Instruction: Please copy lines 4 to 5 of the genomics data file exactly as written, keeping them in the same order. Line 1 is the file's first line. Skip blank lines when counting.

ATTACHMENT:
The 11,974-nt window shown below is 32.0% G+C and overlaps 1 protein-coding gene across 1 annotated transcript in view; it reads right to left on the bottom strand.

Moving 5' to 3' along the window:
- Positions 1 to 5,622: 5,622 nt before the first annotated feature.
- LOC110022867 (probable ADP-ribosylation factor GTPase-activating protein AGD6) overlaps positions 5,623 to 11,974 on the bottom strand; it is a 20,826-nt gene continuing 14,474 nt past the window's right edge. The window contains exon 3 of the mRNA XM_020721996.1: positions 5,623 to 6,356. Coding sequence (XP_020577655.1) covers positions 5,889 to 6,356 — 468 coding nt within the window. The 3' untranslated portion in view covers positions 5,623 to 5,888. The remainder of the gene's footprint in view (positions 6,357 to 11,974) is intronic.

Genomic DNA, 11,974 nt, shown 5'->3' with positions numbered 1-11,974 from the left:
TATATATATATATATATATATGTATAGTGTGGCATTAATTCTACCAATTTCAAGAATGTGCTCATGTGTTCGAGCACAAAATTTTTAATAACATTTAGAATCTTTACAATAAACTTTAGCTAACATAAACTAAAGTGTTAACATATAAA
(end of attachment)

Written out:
- LOC110022867 (probable ADP-ribosylation factor GTPase-activating protein AGD6) overlaps positions 5,623 to 11,974 on the bottom strand; it is a 20,826-nt gene continuing 14,474 nt past the window's right edge. The window contains exon 3 of the mRNA XM_020721996.1: positions 5,623 to 6,356. Coding sequence (XP_020577655.1) covers positions 5,889 to 6,356 — 468 coding nt within the window. The 3' untranslated portion in view covers positions 5,623 to 5,888. The remainder of the gene's footprint in view (positions 6,357 to 11,974) is intronic.

Genomic DNA, 11,974 nt, shown 5'->3' with positions numbered 1-11,974 from the left: